He went on to say that there’s really no precedent to compare this to and that it’s hard to form a union when so many people are fighting to be on top. He mentioned that it would take a “unique personality” to stand up to Vince and possibly an outsider like Andrew Yang to fix a problem of this magnitude.

“There really is no precedent and wrestlers are not in a position to have a union and benefit from it because wrestling is so ‘Me first’ and a cut-throat industry,” Konuwa said. “Everyone is trying to fight to get to the top of the industry and a union would have to take a top, top star to make sure everyone behind him gets the help and that’s not going to benefit them and it’s never happened. WWE chooses who they want to be at the top and the people they choose are the ones that are not likely to raise that type of hell and it’s going to take a unique personality to do that.”

“There is no precedent for it,” Konuwa added. “I don’t know if it’s ever going to happen. It’s either going to be that or somebody coming from the outside coming into power, like an Andrew Yang, to bring that outside pressure. It’s wrong, but it’s not going to change anytime soon. In terms of being a martyr, if I’ve struck a chord and someone says, ‘Yeah! I need to be that guy!’ Let’s just wait for a month when the election is over and if Joe Biden wins and Andrew Yang gets that power. He’s been banging the drum on this and really laid out what he needs to do to fix this.”

The conversation then turned to why WWE feels the need to take control of accounts and cut off third party endeavors, especially after blowing away their projected $12 million in revenue for Q2 and bringing in $55 million. Konuwa says it’s a matter of “complete effing greed”.

“To quote Andrew Yang, ‘It’s complete effing greed’,” Konuwa said. “That’s what it is. These businesses want to make money, but to us it’s like, ‘You’re already making billions of dollars’. In terms of them and pleasing the stock market and shareholders, it’s all about how you can get your next million dollars and keep making profits. Remember, once upon a time, WWE’s stock was $100, it’s gone down to the $30-40 range, so they’re still trying to make up that lost ground on what they think they can get back to.”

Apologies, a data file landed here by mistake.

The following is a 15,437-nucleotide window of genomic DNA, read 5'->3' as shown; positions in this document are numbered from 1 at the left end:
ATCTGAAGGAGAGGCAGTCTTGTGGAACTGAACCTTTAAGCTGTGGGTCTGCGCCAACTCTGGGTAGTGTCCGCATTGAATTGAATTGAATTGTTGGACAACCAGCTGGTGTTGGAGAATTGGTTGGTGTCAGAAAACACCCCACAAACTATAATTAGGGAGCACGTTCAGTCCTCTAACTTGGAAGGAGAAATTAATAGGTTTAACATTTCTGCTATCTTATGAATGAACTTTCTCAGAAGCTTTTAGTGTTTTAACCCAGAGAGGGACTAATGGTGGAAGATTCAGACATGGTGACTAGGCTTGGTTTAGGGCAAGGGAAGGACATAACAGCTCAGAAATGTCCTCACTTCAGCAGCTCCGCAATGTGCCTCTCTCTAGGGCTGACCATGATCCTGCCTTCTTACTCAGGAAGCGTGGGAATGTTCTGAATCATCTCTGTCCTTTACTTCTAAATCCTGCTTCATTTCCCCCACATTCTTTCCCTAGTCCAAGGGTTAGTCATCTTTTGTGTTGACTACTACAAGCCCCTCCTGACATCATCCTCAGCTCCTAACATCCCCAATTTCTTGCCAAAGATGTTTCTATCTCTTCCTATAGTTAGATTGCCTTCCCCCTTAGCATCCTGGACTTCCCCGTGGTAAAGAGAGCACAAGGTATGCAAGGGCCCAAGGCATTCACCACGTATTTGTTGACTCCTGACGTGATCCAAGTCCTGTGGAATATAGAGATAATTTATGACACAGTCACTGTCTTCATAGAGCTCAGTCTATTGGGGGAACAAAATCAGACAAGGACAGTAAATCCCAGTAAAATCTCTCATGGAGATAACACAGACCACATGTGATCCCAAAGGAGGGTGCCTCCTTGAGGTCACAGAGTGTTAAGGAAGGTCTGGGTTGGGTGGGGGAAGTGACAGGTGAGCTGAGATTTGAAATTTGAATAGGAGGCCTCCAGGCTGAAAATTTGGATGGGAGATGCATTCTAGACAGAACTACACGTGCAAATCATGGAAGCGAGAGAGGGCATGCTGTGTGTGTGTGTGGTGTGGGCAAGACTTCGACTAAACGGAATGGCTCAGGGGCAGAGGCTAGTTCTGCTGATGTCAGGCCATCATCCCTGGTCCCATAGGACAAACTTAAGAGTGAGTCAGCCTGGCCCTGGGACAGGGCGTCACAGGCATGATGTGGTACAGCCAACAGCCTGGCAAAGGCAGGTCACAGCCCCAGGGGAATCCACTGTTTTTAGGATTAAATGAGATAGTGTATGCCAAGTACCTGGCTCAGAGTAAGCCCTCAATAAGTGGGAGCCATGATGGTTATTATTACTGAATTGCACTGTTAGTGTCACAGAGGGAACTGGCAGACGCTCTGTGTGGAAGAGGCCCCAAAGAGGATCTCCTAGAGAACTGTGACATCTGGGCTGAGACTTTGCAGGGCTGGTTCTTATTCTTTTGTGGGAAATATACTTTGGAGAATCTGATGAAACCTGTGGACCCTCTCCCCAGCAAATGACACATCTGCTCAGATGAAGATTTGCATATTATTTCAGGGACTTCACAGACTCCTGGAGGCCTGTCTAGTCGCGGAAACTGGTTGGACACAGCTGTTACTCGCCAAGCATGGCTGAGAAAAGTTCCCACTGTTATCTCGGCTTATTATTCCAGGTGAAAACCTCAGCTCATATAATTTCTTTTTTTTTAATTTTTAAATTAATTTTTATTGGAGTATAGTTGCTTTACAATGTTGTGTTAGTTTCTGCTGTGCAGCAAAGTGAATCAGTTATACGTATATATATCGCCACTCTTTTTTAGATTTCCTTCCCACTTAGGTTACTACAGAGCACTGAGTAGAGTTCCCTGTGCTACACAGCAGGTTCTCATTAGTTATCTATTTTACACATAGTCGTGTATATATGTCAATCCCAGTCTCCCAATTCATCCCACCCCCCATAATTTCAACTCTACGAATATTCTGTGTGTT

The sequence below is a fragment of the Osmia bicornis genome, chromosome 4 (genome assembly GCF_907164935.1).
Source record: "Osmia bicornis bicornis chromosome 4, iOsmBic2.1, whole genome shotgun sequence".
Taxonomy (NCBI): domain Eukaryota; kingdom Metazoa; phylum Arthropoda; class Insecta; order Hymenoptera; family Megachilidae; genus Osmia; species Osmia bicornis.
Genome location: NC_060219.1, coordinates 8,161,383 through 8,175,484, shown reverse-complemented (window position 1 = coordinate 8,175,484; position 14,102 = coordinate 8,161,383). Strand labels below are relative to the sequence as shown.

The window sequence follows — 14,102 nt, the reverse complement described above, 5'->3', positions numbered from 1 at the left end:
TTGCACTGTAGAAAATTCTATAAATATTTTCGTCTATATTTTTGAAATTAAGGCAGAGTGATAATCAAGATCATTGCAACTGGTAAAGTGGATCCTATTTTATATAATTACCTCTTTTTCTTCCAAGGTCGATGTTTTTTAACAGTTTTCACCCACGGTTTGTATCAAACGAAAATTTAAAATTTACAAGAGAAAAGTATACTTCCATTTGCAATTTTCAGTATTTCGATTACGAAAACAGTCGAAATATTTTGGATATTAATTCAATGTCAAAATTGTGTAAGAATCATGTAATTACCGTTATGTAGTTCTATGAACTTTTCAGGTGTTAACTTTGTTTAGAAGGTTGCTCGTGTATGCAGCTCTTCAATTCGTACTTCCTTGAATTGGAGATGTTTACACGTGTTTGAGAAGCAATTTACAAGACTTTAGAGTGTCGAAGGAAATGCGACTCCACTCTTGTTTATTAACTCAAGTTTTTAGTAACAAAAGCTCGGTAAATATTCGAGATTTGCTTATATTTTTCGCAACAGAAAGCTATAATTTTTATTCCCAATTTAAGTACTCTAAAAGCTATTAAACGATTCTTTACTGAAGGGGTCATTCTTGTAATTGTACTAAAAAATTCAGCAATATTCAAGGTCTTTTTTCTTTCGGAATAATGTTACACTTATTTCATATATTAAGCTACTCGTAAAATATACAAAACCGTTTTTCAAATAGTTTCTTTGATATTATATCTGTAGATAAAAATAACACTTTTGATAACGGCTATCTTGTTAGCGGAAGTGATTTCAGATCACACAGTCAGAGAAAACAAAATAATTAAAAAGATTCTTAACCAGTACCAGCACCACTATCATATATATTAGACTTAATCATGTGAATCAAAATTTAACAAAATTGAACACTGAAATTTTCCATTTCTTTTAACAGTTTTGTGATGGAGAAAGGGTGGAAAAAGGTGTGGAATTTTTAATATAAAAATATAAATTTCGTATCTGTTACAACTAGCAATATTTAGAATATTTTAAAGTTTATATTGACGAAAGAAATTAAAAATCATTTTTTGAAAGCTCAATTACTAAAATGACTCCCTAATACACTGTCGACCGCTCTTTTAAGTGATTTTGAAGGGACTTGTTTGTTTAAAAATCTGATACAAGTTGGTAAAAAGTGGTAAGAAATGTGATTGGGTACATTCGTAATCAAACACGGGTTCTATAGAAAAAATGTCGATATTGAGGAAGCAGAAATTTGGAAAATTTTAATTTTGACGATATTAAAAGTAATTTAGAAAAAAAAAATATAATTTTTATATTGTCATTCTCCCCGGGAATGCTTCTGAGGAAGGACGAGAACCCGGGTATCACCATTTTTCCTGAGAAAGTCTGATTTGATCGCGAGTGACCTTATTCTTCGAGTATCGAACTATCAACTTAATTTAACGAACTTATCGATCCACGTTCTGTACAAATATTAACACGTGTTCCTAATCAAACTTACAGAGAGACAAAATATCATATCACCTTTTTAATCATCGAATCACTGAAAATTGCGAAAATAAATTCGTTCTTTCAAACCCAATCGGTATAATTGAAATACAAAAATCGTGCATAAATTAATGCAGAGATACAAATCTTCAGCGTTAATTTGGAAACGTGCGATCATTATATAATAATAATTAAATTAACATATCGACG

“Moves like this are only going to ring true to people like the investors,” Konuwa added. “The whole thing about them firing people because of COVID, it’s all heartbreaking and something I don’t agree with and I don’t agree with this Twitch account thing, but strictly from a business standpoint, this is something that’s going to be very attractive to investors.”

Konuwa then went on to weigh in on if he sees WWE backtracking on this edict like they did with the last one. He mentioned he thinks “technically” the talents will be able to have accounts under their real names, but there will be “repercussions”.

“Maybe they’ll have that out there,” Konuwa said. “Maybe there will be a technicality – like technically they can do it, but it’s going to be frowned upon. It will be the Zack Ryder thing all over again. Like, ‘Yeah, you can start a YouTube channel and get over; it’s not illegal’ but then you might be in a body cast a month from now, you know what I mean? Anybody who does do that, if it’s legal, then legally they’d be allowed to do it, but then again maybe they’ll have an erectile dysfunction story by this time next month.”

If you use any of the quotes in this article, please credit The Wrestling Inc. Daily with a h/t to Wrestling Inc. for the transcription.

You can follow Alfred on Twitter @ThisIsNasty. Konuwa’s full interview aired as part of today’s episode of our podcast, The Wrestling Inc. Daily. Subscribe to get the latest episodes as soon as it’s released Monday – Friday afternoon by clicking here.

Have a news tip or correction? Send it to [email protected]

Follow usSubscribe to Wrestling Inc. on YouTube.